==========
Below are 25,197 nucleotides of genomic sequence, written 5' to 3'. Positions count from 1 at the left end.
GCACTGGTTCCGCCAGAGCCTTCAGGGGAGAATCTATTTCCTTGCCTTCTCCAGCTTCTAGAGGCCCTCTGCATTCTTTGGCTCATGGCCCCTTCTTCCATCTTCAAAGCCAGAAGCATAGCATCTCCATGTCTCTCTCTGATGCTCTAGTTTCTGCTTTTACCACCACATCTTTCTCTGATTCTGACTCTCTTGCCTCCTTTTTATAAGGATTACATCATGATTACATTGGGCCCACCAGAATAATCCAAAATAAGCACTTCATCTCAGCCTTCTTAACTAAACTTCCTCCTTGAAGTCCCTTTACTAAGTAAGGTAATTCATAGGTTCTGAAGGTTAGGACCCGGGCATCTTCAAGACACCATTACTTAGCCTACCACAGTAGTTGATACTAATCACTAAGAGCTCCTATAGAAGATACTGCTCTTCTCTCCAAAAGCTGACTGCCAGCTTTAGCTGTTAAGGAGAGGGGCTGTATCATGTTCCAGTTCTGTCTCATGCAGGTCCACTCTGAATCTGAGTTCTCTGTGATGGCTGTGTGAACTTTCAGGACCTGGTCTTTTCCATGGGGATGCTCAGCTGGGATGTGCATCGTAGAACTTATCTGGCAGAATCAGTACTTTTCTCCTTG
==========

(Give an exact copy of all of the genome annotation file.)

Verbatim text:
Below are 25,197 nucleotides of genomic sequence, written 5' to 3'. Positions count from 1 at the left end.
GCACTGGTTCCGCCAGAGCCTTCAGGGGAGAATCTATTTCCTTGCCTTCTCCAGCTTCTAGAGGCCCTCTGCATTCTTTGGCTCATGGCCCCTTCTTCCATCTTCAAAGCCAGAAGCATAGCATCTCCATGTCTCTCTCTGATGCTCTAGTTTCTGCTTTTACCACCACATCTTTCTCTGATTCTGACTCTCTTGCCTCCTTTTTATAAGGATTACATCATGATTACATTGGGCCCACCAGAATAATCCAAAATAAGCACTTCATCTCAGCCTTCTTAACTAAACTTCCTCCTTGAAGTCCCTTTACTAAGTAAGGTAATTCATAGGTTCTGAAGGTTAGGACCCGGGCATCTTCAAGACACCATTACTTAGCCTACCACAGTAGTTGATACTAATCACTAAGAGCTCCTATAGAAGATACTGCTCTTCTCTCCAAAAGCTGACTGCCAGCTTTAGCTGTTAAGGAGAGGGGCTGTATCATGTTCCAGTTCTGTCTCATGCAGGTCCACTCTGAATCTGAGTTCTCTGTGATGGCTGTGTGAACTTTCAGGACCTGGTCTTTTCCATGGGGATGCTCAGCTGGGATGTGCATCGTAGAACTTATCTGGCAGAATCAGTACTTTTCTCCTTG